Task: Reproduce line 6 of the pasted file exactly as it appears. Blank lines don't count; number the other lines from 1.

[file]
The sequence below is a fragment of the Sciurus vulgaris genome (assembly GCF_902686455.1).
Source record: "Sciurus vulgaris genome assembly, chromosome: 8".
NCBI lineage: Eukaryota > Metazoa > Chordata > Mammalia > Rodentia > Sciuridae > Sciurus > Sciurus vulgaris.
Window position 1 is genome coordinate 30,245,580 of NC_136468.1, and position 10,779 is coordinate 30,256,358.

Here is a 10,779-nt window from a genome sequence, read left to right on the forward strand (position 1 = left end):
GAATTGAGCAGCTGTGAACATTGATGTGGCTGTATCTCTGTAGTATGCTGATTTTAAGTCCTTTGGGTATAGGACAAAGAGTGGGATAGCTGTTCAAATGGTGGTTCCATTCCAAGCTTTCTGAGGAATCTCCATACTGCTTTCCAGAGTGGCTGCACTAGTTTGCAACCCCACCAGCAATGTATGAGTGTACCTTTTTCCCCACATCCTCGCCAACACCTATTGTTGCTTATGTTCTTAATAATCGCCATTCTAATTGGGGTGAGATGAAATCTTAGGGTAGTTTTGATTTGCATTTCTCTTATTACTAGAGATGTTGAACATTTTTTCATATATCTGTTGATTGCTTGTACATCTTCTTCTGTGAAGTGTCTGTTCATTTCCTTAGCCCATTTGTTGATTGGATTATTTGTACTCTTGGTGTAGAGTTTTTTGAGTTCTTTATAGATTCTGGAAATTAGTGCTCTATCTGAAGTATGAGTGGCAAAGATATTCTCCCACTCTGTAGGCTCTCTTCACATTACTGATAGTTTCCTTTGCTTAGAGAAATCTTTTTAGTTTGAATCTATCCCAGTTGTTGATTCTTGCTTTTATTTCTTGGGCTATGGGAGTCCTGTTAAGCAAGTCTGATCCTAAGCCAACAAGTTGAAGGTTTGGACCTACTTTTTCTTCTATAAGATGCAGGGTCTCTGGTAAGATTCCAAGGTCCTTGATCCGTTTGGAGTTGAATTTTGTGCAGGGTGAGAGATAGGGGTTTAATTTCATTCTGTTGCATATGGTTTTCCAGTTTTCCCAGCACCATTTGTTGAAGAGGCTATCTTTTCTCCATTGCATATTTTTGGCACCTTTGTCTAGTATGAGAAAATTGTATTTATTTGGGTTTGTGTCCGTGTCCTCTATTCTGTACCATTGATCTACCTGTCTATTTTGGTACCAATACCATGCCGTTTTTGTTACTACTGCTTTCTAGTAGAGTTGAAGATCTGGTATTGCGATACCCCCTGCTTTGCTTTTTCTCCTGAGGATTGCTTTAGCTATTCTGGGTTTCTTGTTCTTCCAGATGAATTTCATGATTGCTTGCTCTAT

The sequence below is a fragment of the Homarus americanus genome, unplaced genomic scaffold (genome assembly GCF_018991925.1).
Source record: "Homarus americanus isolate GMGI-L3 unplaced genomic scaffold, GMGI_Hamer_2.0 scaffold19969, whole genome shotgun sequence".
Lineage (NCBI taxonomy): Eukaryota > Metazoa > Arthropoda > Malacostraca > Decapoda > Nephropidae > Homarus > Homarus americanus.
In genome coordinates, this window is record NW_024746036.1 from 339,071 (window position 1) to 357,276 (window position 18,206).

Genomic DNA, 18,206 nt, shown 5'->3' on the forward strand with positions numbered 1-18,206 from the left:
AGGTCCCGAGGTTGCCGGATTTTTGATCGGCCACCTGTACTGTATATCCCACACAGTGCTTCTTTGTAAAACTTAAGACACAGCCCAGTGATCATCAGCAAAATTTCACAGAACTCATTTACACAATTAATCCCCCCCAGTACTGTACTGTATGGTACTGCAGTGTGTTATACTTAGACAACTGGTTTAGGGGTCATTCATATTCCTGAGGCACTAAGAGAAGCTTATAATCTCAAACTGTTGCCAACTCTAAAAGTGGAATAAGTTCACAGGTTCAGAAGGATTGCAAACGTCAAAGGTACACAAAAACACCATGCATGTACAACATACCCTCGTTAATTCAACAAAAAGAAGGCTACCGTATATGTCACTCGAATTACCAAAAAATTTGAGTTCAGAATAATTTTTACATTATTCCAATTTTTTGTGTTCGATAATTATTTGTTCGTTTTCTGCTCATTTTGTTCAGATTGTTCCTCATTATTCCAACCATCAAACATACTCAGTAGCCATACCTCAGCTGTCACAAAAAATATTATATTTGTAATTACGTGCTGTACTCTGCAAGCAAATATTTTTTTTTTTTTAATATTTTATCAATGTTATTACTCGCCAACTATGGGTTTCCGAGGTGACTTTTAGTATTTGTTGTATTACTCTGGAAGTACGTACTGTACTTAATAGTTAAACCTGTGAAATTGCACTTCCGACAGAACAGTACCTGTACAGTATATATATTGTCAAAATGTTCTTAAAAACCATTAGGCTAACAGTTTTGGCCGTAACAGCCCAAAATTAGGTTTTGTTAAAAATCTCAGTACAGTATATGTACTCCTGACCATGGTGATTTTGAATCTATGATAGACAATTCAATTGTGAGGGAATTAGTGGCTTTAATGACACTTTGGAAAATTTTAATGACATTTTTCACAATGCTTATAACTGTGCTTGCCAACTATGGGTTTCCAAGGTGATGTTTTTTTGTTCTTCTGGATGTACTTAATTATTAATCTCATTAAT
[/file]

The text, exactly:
GAATTGAGCAGCTGTGAACATTGATGTGGCTGTATCTCTGTAGTATGCTGATTTTAAGTCCTTTGGGTATAGGACAAAGAGTGGGATAGCTGTTCAAATGGTGGTTCCATTCCAAGCTTTCTGAGGAATCTCCATACTGCTTTCCAGAGTGGCTGCACTAGTTTGCAACCCCACCAGCAATGTATGAGTGTACCTTTTTCCCCACATCCTCGCCAACACCTATTGTTGCTTATGTTCTTAATAATCGCCATTCTAATTGGGGTGAGATGAAATCTTAGGGTAGTTTTGATTTGCATTTCTCTTATTACTAGAGATGTTGAACATTTTTTCATATATCTGTTGATTGCTTGTACATCTTCTTCTGTGAAGTGTCTGTTCATTTCCTTAGCCCATTTGTTGATTGGATTATTTGTACTCTTGGTGTAGAGTTTTTTGAGTTCTTTATAGATTCTGGAAATTAGTGCTCTATCTGAAGTATGAGTGGCAAAGATATTCTCCCACTCTGTAGGCTCTCTTCACATTACTGATAGTTTCCTTTGCTTAGAGAAATCTTTTTAGTTTGAATCTATCCCAGTTGTTGATTCTTGCTTTTATTTCTTGGGCTATGGGAGTCCTGTTAAGCAAGTCTGATCCTAAGCCAACAAGTTGAAGGTTTGGACCTACTTTTTCTTCTATAAGATGCAGGGTCTCTGGTAAGATTCCAAGGTCCTTGATCCGTTTGGAGTTGAATTTTGTGCAGGGTGAGAGATAGGGGTTTAATTTCATTCTGTTGCATATGGTTTTCCAGTTTTCCCAGCACCATTTGTTGAAGAGGCTATCTTTTCTCCATTGCATATTTTTGGCACCTTTGTCTAGTATGAGAAAATTGTATTTATTTGGGTTTGTGTCCGTGTCCTCTATTCTGTACCATTGATCTACCTGTCTATTTTGGTACCAATACCATGCCGTTTTTGTTACTACTGCTTTCTAGTAGAGTTGAAGATCTGGTATTGCGATACCCCCTGCTTTGCTTTTTCTCCTGAGGATTGCTTTAGCTATTCTGGGTTTCTTGTTCTTCCAGATGAATTTCATGATTGCTTGCTCTAT